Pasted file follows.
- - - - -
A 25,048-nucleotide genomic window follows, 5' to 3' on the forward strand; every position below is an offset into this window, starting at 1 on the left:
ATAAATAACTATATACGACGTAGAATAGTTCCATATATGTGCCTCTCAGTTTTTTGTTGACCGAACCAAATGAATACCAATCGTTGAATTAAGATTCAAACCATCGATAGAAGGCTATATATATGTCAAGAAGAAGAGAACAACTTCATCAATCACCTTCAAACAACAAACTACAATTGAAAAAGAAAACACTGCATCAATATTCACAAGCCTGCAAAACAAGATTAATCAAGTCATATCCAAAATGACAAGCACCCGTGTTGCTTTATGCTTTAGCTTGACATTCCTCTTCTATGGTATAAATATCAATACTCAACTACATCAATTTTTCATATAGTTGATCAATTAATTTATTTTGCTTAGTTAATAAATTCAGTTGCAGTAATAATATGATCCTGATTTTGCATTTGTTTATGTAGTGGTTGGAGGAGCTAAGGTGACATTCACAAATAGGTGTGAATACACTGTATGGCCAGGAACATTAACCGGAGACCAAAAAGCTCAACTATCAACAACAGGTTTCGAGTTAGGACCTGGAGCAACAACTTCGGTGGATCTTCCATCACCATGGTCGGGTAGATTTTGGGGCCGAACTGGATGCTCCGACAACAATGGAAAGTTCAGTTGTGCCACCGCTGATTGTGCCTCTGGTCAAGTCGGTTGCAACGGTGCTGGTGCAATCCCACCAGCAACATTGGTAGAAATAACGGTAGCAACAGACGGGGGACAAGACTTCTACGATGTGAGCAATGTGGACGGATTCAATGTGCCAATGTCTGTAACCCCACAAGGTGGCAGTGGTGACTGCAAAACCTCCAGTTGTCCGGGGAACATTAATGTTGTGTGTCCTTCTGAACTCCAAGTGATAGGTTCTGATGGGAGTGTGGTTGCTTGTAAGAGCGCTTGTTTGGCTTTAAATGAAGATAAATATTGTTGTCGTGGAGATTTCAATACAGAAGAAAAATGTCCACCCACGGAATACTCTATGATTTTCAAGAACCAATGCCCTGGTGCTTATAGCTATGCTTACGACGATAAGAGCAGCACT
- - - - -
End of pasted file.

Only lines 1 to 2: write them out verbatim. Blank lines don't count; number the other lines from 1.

A 25,048-nucleotide genomic window follows, 5' to 3' on the forward strand; every position below is an offset into this window, starting at 1 on the left:
ATAAATAACTATATACGACGTAGAATAGTTCCATATATGTGCCTCTCAGTTTTTTGTTGACCGAACCAAATGAATACCAATCGTTGAATTAAGATTCAAACCATCGATAGAAGGCTATATATATGTCAAGAAGAAGAGAACAACTTCATCAATCACCTTCAAACAACAAACTACAATTGAAAAAGAAAACACTGCATCAATATTCACAAGCCTGCAAAACAAGATTAATCAAGTCATATCCAAAATGACAAGCACCCGTGTTGCTTTATGCTTTAGCTTGACATTCCTCTTCTATGGTATAAATATCAATACTCAACTACATCAATTTTTCATATAGTTGATCAATTAATTTATTTTGCTTAGTTAATAAATTCAGTTGCAGTAATAATATGATCCTGATTTTGCATTTGTTTATGTAGTGGTTGGAGGAGCTAAGGTGACATTCACAAATAGGTGTGAATACACTGTATGGCCAGGAACATTAACCGGAGACCAAAAAGCTCAACTATCAACAACAGGTTTCGAGTTAGGACCTGGAGCAACAACTTCGGTGGATCTTCCATCACCATGGTCGGGTAGATTTTGGGGCCGAACTGGATGCTCCGACAACAATGGAAAGTTCAGTTGTGCCACCGCTGATTGTGCCTCTGGTCAAGTCGGTTGCAACGGTGCTGGTGCAATCCCACCAGCAACATTGGTAGAAATAACGGTAGCAACAGACGGGGGACAAGACTTCTACGATGTGAGCAATGTGGACGGATTCAATGTGCCAATGTCTGTAACCCCACAAGGTGGCAGTGGTGACTGCAAAACCTCCAGTTGTCCGGGGAACATTAATGTTGTGTGTCCTTCTGAACTCCAAGTGATAGGTTCTGATGGGAGTGTGGTTGCTTGTAAGAGCGCTTGTTTGGCTTTAAATGAAGATAAATATTGTTGTCGTGGAGATTTCAATACAGAAGAAAAATGTCCACCCACGGAATACTCTATGATTTTCAAGAACCAATGCCCTGGTGCTTATAGCTATGCTTACGACGATAAGAGCAGCACT